Musk Says Space X Will Catch Largest Spacecraft With Robot Chopsticks

SpaceX announced they will try to catch the largest man-made spacecraft with robotic arms as it falls from the sky, and yes, that's just as wild as it sounds. Elon Musk said it would be like catching the Super Heavy booster with chopsticks. If the company pulls it off, the landing of the Super Heavy will look pretty much like the take-off maneuver, where the robotic towers release a rocket, but in reverse.

The idea of landing the Starship Super Heavy booster is not new and, from the start, it's been SpaceX’s vision to extend its reusable rocket technology to the Starship. In April, Musk announced that the Starship booster would land on a launch tower. Original designs contemplated a circular 'catch' system that could adjust positions to match the rocket’s descent. Landing the Starship on a platform “cuts down on re-flight time to under an hour,” Musk said in April and baptized the robotic system as “Mechazilla”.

Related: Why AI-Powered Space Trips Are More Complicated Than A Self-Driving Tesla

SpaceX will try to catch the largest-ever flying object with robot chopsticks,” Musk tweeted. As cool as that sounds, the SpaceX boss seems to be preparing everyone for the possibility of a crash landing, saying that “success is not guaranteed, but excitement is!” The biggest risk of this new landing operation is not only losing the booster but destroying the catch and landing system at the same time. SpaceX plans to move the catch system to the side of the platform to avoid the platform from being destroyed in case everything goes wrong, but that's still no guarantee. The platform itself is a complex and expensive structure which the company does not want to lose.

SpaceX is known for successfully landing rockets vertically. It has landed its Falcon 9 and Falcon Heavy boosters several times. However, the Starship, once stacked, is almost twice the size of a Falcon Heavy. The forces that come to play are therefore greater and would make a vertical landing more challenging. Musk said that the platform and grid fins on the rocket are designed to take the stress. The SpaceX system will transfer final speed reduction and shock forces to the mass of the launch towers and robotic arms. The system is designed to increase landing reliability, but testing will show how reliable it really is.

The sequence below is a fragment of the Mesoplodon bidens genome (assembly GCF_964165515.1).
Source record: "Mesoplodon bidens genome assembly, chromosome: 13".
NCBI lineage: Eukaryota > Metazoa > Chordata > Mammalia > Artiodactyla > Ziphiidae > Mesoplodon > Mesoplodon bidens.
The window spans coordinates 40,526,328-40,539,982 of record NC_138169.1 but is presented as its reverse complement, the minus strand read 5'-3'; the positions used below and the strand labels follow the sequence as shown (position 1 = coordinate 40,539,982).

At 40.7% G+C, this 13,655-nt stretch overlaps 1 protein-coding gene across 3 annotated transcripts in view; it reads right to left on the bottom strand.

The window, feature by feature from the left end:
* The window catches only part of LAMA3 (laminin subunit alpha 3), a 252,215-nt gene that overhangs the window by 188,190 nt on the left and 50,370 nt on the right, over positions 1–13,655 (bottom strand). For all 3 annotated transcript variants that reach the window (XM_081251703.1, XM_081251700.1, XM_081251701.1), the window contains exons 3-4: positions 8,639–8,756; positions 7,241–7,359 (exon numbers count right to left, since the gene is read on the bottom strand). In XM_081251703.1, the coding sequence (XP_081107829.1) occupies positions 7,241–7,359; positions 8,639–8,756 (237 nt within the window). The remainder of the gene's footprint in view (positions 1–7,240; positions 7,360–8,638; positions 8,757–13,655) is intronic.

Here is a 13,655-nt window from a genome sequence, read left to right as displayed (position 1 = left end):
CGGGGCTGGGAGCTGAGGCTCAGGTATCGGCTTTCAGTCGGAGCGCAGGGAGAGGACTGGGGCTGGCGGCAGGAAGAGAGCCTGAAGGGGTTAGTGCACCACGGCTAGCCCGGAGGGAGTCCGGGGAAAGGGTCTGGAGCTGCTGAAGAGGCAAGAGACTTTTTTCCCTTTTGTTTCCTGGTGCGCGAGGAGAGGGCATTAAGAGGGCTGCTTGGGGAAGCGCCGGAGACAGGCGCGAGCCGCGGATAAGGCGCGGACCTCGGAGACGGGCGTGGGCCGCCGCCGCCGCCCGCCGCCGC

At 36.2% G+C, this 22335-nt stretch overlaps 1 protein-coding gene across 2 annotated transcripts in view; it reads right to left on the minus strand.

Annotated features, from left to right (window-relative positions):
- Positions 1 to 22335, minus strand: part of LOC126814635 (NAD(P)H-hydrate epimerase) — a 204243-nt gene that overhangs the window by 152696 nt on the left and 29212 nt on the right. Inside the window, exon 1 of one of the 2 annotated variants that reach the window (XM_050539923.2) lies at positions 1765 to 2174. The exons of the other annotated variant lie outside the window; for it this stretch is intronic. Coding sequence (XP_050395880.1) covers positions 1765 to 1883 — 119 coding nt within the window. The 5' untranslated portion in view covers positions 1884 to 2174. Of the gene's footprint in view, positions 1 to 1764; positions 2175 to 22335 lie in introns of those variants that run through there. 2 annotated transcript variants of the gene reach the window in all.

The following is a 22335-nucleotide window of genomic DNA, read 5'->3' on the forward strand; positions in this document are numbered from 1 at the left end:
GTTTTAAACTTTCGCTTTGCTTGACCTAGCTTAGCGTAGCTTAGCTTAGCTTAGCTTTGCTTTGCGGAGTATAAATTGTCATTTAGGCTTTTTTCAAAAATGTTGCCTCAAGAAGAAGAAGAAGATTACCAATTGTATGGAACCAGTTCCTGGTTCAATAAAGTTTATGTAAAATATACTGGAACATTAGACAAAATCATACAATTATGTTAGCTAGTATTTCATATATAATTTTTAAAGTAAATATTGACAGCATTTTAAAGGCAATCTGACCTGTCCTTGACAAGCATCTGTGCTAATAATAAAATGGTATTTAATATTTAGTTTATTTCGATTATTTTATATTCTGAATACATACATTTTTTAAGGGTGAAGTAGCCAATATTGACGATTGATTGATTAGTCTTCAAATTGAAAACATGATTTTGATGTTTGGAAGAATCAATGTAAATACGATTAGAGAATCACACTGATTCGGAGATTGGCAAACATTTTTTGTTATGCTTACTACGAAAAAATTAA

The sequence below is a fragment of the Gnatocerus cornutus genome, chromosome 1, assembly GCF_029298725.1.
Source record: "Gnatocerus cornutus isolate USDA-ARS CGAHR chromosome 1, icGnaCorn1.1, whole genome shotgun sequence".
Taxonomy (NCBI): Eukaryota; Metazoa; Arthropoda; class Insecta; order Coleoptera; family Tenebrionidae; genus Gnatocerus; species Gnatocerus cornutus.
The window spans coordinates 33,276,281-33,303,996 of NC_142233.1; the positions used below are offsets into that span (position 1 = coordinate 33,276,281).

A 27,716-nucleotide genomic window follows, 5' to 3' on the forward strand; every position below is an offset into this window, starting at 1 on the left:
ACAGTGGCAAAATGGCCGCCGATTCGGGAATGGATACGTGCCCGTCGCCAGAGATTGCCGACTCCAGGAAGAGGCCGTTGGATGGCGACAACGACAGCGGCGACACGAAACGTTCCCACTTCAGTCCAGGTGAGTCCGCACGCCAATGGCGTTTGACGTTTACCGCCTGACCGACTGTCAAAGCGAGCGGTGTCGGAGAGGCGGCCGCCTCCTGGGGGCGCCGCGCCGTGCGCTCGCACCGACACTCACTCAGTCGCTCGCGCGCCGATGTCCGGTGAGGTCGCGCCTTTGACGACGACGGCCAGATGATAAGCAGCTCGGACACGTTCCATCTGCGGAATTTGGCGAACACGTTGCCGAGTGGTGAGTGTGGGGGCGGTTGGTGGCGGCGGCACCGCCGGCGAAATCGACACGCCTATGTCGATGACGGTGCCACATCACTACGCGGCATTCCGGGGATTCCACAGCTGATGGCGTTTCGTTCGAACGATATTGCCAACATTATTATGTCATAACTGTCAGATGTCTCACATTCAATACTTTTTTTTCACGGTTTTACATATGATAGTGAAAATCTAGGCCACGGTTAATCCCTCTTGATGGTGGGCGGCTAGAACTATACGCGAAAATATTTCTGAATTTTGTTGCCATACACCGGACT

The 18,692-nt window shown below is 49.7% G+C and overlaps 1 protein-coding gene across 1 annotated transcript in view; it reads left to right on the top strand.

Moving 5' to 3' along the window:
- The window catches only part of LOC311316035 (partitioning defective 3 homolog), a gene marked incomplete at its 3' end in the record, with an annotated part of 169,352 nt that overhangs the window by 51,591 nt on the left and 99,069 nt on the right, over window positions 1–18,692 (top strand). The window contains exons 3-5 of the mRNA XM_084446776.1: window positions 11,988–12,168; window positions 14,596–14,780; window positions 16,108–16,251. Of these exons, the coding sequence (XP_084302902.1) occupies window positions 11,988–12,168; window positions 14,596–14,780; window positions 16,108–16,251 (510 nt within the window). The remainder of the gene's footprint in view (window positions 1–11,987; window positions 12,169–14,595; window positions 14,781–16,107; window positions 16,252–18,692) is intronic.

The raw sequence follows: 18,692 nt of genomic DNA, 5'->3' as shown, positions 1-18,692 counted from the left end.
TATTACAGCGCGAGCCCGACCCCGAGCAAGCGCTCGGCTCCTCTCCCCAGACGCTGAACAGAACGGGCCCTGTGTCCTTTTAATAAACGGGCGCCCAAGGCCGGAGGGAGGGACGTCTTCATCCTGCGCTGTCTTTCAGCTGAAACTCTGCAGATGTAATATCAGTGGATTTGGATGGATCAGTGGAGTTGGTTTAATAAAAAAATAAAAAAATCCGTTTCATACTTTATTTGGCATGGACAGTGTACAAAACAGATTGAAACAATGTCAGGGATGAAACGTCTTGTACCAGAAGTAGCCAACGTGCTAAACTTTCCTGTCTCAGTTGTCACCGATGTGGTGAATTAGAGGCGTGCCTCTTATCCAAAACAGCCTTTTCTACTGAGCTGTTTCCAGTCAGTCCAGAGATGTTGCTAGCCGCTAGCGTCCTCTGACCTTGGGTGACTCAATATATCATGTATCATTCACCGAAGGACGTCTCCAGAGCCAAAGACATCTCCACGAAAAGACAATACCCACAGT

SpaceX’s launch tower, streaming live on Starship Campaign and rising 400 feet into the air, has been buzzing with activity. The new components of the robotic arms that will 'catch' the Starship booster arrived a few weeks ago and are being assembled. Recently, SpaceX has been on a roll, and while Boeing’s mission for NASA is indefinitely grounded, the SpaceX Dragon capsule recently docked with the International Space Station and the Falcon 9 rocket that put Dragon into orbit landed successfully. At Boca Chica Village in South Texas, the Starship spacecraft was stacked for the first time above the Super Heavy Booster 4. Musk said that the robotic arms that will catch the Starship will be operating for the Starship Heavy Booster 5 mission. SpaceX crashed a lot of rockets before getting a grip on rocket landing, so expect an adjustment period as it tries to master a new way of catching rockets.

Source: Ellon Musk Twitter/StarShipCampaign

Next: Here's How SpaceX's Starship Will Refuel Without Landing

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